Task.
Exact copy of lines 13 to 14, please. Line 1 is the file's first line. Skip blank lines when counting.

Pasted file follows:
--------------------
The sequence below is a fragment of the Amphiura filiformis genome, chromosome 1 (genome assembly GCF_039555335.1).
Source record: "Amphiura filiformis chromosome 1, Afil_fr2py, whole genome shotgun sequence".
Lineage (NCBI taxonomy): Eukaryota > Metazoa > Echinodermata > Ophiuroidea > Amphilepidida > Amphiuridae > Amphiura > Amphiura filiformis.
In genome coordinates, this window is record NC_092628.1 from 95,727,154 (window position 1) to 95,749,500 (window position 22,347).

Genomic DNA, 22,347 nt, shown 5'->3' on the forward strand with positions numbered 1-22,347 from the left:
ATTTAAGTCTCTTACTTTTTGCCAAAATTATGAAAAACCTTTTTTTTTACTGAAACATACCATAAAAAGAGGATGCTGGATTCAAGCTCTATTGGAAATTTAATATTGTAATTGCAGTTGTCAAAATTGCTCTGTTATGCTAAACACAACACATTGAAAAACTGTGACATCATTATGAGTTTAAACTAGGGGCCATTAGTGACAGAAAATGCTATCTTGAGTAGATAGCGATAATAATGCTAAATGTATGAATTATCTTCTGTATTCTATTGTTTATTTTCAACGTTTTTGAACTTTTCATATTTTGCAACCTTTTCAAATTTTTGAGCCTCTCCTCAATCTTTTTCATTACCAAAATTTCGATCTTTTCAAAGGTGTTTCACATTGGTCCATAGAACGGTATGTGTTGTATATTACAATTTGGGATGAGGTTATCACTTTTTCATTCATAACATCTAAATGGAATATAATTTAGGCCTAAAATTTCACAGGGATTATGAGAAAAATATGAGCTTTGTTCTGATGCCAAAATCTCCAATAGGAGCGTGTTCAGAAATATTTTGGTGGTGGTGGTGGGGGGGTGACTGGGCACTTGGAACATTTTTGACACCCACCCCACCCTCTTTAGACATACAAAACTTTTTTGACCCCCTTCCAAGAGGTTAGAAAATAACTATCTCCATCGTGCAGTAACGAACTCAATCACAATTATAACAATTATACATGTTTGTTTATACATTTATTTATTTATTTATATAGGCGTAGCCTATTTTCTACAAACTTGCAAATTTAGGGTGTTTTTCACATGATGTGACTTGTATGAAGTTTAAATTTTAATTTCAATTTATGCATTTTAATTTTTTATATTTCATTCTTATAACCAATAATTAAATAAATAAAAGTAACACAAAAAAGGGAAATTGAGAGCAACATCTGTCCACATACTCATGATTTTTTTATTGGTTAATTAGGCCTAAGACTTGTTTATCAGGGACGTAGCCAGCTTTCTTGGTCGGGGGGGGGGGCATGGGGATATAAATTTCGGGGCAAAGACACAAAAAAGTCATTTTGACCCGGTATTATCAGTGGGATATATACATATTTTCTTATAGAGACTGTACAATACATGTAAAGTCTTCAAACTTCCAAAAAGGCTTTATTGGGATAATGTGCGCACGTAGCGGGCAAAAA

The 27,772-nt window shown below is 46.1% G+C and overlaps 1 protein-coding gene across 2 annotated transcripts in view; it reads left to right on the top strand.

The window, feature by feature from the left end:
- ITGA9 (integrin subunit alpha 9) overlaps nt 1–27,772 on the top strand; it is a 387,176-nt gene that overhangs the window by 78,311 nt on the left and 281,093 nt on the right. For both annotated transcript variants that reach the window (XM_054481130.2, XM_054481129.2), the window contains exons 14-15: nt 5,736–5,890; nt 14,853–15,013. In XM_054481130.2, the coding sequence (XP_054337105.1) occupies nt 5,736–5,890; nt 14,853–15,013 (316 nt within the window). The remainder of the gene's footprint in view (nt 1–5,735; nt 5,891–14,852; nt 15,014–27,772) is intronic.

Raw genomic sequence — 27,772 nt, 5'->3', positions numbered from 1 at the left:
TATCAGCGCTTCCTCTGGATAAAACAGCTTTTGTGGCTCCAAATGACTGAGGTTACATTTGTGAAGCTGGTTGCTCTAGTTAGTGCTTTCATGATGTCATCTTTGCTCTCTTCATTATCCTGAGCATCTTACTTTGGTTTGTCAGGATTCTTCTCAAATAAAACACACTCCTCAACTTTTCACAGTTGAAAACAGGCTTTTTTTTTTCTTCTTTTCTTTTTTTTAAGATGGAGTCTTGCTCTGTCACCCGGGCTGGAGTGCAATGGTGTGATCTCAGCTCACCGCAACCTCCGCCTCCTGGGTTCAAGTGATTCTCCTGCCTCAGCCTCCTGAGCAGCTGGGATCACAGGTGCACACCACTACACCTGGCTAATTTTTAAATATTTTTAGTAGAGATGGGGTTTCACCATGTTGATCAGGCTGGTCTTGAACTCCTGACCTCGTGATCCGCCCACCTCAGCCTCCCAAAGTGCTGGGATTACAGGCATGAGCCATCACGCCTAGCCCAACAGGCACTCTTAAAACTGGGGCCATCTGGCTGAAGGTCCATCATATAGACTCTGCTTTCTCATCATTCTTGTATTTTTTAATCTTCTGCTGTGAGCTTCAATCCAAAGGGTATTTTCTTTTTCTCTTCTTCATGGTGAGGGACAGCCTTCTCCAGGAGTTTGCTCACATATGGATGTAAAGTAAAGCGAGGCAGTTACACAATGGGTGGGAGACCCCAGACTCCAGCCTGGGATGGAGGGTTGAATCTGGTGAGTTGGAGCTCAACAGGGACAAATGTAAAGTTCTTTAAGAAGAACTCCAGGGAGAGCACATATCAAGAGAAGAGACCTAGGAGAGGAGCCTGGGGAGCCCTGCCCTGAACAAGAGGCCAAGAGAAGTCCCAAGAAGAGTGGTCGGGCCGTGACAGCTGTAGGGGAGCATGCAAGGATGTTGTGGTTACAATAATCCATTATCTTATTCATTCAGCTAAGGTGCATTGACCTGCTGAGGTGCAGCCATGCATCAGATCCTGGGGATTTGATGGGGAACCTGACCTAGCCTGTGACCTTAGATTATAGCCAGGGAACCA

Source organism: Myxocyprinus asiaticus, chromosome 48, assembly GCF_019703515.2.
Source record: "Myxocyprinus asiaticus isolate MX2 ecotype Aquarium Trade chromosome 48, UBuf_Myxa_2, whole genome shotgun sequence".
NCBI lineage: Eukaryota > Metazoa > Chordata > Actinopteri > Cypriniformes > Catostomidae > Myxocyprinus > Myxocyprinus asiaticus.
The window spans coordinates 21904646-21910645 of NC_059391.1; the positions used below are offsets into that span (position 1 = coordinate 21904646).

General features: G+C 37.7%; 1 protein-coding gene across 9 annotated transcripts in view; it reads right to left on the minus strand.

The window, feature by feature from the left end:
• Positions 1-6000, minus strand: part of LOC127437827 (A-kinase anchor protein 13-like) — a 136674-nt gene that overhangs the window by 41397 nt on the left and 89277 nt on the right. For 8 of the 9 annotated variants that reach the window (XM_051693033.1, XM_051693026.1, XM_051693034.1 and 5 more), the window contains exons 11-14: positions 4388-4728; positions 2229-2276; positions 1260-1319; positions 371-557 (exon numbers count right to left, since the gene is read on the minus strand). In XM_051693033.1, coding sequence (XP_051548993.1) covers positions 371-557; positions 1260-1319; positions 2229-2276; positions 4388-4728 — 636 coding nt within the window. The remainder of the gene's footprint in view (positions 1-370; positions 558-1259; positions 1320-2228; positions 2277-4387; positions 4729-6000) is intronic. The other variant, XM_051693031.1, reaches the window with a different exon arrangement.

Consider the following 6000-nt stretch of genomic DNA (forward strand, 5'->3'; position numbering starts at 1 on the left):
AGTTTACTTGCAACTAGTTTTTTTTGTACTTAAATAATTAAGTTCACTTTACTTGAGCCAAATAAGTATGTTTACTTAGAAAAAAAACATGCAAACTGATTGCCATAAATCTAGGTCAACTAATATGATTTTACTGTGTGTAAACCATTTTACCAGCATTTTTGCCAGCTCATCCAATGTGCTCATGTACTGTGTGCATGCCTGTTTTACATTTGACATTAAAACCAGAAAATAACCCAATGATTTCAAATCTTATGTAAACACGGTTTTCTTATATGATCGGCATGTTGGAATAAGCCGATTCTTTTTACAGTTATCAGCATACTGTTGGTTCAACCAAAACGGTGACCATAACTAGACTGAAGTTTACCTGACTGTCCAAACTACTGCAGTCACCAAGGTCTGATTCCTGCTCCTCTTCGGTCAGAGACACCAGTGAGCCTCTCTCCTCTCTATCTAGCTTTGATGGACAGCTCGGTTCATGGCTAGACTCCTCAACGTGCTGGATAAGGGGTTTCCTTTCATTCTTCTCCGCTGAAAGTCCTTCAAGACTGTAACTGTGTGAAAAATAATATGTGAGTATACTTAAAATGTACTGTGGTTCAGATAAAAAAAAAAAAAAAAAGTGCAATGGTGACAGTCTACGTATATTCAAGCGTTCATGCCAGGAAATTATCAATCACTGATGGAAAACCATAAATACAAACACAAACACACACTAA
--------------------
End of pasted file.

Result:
Source record: "Myxocyprinus asiaticus isolate MX2 ecotype Aquarium Trade chromosome 48, UBuf_Myxa_2, whole genome shotgun sequence".
NCBI lineage: Eukaryota > Metazoa > Chordata > Actinopteri > Cypriniformes > Catostomidae > Myxocyprinus > Myxocyprinus asiaticus.